A teenager remains in critical, but stable, condition at Shock Trauma after Baltimore Police say he attempted to car jack a 73-year-old man at Carroll Park Wednesday afternoon.
The shooting, which police said occurred at about 4 p.m., is the subject of an ongoing, but standard, criminal investigation, police said Thursday.
ABC2 has confirmed the identity of the man involved in the shooting, but is not releasing the man's name because he is the victim of a crime.
He is a licensed private investigator registered with the state police, and is a contracted investigator with the office of the Baltimore City Public Defender.
Officials at that office couldn't talk about the nature of his work citing its sensitive nature.
But he also operated a business out of an address listed inside the city, according to online records from the Maryland State Police.
Baltimore Police said when the man shot the 13-year-old suspected car jacker, he believed he was in imminent danger after the teen pointed a replica gun in his direction.
“You’re not going to recognize this, in a high stress environment, as a fake gun,” Baltimore Police spokesman Chief T.J. Smith said.
Police said the shooting happened when the teen approached the man with a group of friends, as he sat in his car eating.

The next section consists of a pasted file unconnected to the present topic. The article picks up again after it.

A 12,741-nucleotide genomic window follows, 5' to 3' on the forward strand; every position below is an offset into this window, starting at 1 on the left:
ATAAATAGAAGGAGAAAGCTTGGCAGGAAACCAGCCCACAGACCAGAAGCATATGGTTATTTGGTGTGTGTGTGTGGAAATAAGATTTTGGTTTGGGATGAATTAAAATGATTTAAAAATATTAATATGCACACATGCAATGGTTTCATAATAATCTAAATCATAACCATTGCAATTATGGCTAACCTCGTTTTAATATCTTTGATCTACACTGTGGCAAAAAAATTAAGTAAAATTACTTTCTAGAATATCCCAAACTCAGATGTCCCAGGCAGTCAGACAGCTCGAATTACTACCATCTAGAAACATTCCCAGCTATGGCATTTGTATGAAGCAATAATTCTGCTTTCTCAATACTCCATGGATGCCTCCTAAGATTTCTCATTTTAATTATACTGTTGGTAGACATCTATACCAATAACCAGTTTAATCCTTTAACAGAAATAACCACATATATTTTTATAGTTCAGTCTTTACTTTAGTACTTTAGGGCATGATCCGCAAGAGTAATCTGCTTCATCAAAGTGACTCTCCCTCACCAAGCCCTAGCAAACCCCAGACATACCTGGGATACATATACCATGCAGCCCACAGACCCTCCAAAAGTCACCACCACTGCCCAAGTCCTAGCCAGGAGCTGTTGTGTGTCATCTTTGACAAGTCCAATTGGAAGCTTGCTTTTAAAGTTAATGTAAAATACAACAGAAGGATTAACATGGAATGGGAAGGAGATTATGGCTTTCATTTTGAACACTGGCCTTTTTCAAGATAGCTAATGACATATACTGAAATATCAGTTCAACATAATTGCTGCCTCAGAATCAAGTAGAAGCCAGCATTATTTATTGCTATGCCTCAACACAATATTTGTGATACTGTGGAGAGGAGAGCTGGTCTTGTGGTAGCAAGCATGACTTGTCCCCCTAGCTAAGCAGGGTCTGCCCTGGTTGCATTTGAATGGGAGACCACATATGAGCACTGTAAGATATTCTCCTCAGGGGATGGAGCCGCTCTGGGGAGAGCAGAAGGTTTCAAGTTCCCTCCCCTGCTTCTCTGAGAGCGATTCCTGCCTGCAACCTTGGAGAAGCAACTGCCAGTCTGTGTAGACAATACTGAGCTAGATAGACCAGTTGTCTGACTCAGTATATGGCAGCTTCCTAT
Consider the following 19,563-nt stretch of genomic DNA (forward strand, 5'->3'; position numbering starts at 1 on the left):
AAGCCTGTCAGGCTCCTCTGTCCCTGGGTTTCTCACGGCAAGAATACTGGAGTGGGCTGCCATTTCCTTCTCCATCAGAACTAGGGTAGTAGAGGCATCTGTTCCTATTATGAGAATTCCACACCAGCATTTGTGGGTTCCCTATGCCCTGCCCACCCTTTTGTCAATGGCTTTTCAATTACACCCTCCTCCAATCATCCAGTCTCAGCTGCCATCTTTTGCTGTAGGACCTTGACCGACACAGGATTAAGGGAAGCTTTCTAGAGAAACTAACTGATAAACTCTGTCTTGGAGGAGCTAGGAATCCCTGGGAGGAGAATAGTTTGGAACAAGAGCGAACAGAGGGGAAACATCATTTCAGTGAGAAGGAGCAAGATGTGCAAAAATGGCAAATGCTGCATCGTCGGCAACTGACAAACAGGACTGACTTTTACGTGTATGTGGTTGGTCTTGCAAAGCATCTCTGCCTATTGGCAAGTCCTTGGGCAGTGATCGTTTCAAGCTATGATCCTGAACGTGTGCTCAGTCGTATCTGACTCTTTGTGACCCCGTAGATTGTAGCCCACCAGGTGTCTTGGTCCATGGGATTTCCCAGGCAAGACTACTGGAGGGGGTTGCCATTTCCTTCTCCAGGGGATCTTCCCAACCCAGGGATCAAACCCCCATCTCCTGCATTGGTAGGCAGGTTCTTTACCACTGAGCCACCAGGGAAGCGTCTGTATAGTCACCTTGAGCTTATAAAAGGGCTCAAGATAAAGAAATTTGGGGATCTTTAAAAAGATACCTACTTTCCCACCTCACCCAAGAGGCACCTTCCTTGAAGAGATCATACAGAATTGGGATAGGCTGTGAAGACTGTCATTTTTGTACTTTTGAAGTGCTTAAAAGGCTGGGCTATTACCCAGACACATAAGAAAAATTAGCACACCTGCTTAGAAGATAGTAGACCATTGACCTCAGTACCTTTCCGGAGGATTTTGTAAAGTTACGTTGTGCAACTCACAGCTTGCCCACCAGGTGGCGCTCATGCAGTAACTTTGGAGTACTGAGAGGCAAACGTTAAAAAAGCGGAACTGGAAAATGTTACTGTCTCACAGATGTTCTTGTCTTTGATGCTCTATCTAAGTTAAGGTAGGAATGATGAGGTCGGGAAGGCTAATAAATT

The teen then tried to open the car door when the man used a lawfully registered gun to shoot the 13-year-old once in the head.
A man at the park Thursday afternoon said he watched the group of teens scatter after the shooting happened.
The Baltimore City Council gave approval to an ordinance that establishes penalties for people possessing gun replicas. The bill's sponsor, former Councilman James Kraft, said the responsibility falls on parents and caregivers.
“This is exactly what we were going after,” Kraft said of his legislation.
Meanwhile, police are focused on solving the overall, upward trend of citywide car jackings, which are up 52 percent, Smith said.
“The police commissioner announced a few weeks back the quadrupling of robbery detectives to investigate crimes like this,” Smith said.
Smith said car jackings among juveniles are up 70 percent this year over last, increasing from 16 in 2015 to 27 so far in 2016.
There have also been 230 juveniles arrested as a result of stolen vehicles, he said.
Police will consult with the Baltimore City State’s Attorney’s office to determine what, if any, charges will be filed against the teen.